JS: When it’s just like, this is America. Interracial marriage is like still kind of rare, like most people do marry within their race. And so, if you are going to be in an interracial relationship, it is likely to cause some sort of static in some way, or at least be notable in some way. I feel like if I brought anyone home wasn’t Black, something would happen.

RP: Speaking of interracial dating, one of my objections to this film is that there’s a kind of schlubby, Jewish guy who would definitely pull a Lauren London. I’m not sure that Jonah Hill’s character is it.

SAB: Yeah, ironically, he doesn’t have the juice.

RP: He doesn’t have the juice.

AA: Are we also supposed to believe that he can ball?

JS: I mean, maybe. Maybe he went to JCC camp and was point guard, you know? You never know.

SAB: That’s a funny moment, though. Because Blacks and Jews, we share basketball. That’s a trope.

AA: It’s like the Uncut Gems thing.

SAB: Yeah.

RP: Also, just having dated white, Jewish guys, I felt like he didn’t do enough gatekeeping of her culture to her for this to be realistic. Like, where was the scene where he asked her if she likes jazz and then immediately starts talking about Sun Ra like she wouldn’t know who that is.

JS: Oh my god. That’s why I won’t listen to jazz, because so many white people explain jazz to me. I will not listen to jazz. I kind of don’t watch basketball because so many white people have explained it to me. Like, that’s completely true.

AA: I want to read one quote from “You People and the Tediousness of the Interracial Romcom” by Zeba Blay in Jezebel. “In his 1967 essay on Sidney Poitier, James Baldwin had this to say about Guess Who’s Coming to Dinner. ‘I can’t pretend that the movie meant anything to me. It seemed a glib, good-natured comedy in which a lot of able people were being wasted. But I told myself this movie wasn’t made for you, and I really don’t know the people for whom it was made.’ ” I mean, obviously Blay used this quote because it really seems to apply. Do we know who this movie is for?

JS: Oh, my God, it’s for people who date interracially.

SAB: Yeah.

AA: Really?

JS: I feel like the other part is like Kenya Barris just sucks, kind of? Like he had this profile recently where he said, “I’m obsessed with race.” Which is fine, except he’s obsessed with the same thing repeatedly. Like he’s obsessed with like the white/Black mingling and like, “I’m in a different position than my children.” I guess I would imagine that the movie, more specifically, is made for people who have had some type of upward mobility, and have now married interracially, and have anxieties about like, their own Blackness.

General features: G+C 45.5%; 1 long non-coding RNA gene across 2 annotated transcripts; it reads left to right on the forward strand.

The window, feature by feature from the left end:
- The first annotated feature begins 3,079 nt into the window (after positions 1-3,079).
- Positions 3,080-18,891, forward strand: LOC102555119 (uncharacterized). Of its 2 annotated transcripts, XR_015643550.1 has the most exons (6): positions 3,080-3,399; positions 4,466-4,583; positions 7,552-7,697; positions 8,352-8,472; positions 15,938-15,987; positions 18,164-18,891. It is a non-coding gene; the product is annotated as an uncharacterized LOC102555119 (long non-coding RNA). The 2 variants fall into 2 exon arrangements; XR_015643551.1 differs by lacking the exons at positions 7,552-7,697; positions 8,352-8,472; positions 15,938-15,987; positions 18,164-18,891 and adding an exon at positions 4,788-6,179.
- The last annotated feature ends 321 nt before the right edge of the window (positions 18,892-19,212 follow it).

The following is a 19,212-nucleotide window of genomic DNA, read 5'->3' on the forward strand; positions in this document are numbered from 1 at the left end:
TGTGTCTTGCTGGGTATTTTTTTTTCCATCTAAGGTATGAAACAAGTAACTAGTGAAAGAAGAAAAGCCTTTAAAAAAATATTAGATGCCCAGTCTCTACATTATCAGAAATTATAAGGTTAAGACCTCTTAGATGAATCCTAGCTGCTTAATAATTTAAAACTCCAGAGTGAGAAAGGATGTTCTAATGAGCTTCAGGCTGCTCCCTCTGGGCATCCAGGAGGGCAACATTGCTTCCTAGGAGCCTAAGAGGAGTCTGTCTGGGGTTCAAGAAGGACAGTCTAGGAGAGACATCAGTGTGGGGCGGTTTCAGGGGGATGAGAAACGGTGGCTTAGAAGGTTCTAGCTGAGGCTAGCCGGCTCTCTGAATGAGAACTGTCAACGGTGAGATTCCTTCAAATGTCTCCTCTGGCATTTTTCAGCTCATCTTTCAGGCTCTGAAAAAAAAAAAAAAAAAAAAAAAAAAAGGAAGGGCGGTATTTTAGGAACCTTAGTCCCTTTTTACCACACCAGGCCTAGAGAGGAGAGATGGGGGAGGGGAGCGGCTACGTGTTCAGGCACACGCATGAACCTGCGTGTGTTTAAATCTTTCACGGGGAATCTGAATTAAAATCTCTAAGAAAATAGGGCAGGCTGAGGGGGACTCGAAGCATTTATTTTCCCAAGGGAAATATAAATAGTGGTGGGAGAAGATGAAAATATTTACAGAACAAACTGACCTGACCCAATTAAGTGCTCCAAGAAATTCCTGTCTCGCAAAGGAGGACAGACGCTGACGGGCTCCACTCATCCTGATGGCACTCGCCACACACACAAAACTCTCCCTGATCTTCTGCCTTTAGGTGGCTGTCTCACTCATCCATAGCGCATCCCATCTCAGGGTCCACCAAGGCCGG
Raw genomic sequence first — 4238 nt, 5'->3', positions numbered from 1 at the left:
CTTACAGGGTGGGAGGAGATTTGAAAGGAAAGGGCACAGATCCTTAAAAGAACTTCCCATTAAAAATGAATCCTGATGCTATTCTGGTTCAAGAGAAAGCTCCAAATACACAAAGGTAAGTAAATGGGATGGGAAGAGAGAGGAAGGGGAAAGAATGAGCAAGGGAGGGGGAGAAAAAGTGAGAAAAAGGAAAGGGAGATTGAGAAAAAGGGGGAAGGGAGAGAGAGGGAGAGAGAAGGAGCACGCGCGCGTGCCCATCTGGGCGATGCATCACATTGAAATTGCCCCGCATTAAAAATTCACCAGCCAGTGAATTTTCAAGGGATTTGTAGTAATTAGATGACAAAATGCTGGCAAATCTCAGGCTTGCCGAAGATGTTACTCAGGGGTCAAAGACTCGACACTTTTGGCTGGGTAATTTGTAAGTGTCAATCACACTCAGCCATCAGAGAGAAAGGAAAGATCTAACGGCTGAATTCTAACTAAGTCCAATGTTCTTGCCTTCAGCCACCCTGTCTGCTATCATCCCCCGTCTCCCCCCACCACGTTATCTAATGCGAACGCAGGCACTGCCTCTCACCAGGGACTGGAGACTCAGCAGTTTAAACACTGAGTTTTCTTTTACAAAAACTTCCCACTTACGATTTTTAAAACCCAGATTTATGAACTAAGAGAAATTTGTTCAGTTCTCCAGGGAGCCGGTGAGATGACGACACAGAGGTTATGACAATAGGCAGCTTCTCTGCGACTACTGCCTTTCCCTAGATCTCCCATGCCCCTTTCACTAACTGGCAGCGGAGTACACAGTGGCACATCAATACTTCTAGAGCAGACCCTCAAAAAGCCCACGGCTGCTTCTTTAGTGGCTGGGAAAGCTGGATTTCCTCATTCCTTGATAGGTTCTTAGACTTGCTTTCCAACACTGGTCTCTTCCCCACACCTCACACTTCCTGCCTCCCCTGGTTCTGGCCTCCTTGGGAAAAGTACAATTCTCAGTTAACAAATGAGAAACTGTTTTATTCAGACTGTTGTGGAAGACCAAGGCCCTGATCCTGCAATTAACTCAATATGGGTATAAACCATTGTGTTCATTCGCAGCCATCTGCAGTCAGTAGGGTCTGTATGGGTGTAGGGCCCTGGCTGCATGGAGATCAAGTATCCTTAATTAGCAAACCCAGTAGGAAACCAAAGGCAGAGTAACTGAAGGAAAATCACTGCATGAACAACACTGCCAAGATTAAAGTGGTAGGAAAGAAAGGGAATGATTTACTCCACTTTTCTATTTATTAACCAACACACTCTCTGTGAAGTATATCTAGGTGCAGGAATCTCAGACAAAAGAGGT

RP: I’m sure they also thought that white Jews were gonna like this film. I’m sure that they’re surprised by the backlash to it.

AA: Rebecca, I think you’re totally right that like a lot of things that are made by Jews in Hollywood, that it’s also for Jews. But I actually disagree with you. I think Jews probably like it.

RP: Well, normal people who don’t have Twitter brain.

SAB: Yeah, I think so. It’s a huge hit.

JS: Yeah, my mom liked it. Who also had a dalliance with the NOI has an Allah tattoo on her neck.

SAB: Oh, I thought you were gonna say with a Jew.

AA: I did too. I also thought that’s where this was going.

JS: She had an NOI stage, and even she thought it was funny. Because people who occupy these identities have a sense of humor, I thought.

SAB: Well, that’s like the only reason I come on this podcast, is to insist upon Jews having a sense of humor. And it honestly drives me crazy that there’s all these Jewish pundits saying that this is an offensive movie. If we can’t make this level of joke? Jesus. I mean, get over yourselves.

JS: It definitely felt like the butt of the movie was the Black family.

RP: Yeah, they literally pull off a Black woman’s wig as a sight gag.

SAB: Exactly. How is that not the most offensive thing in the movie? Like it’s ridiculous

JS: They burned his kufi.

SAB: They burned his kufi with a ceremonial candle. I feel like a lot of the things that I saw that were criticizing it were talking about the Holocaust jokes. I think the Holocaust jokes are maybe the best jokes in the movie.

AA: Me too. I agree.

RP: I laughed.

AA: I laughed for sure.

SAB: So for the listeners, when he gets his ring to propose to Amira, Jonah Hill’s character gets a small ring because he doesn’t have a lot of money, or he’s cheap, you know? And his friend, his best friend, who’s this queer Black woman who he does a podcast with, says like, “Oh my God, that’s way too small. You’re gonna have to make up a story about that.” And he’s like, “Yeah, I’ll just say it’s like my grandmother’s Holocaust ring or something. Like she got it in the Holocaust.” Like there’s no actual story he makes up, he’s just like–

AA: It’s so good.

SAB: But it’s the idea is like, “Well, if you just say ‘Holocaust,’ they can’t get ya.”

AA: My friend has a schema for this, which is basically you’re either an always, a sometimes, or a never. And that just refers to Holocaust jokes generally. Like, I am an always, and I have learned, because I am the grandchild of Holocaust survivors, and I make a lot of Holocaust jokes, that a lot of people are nevers.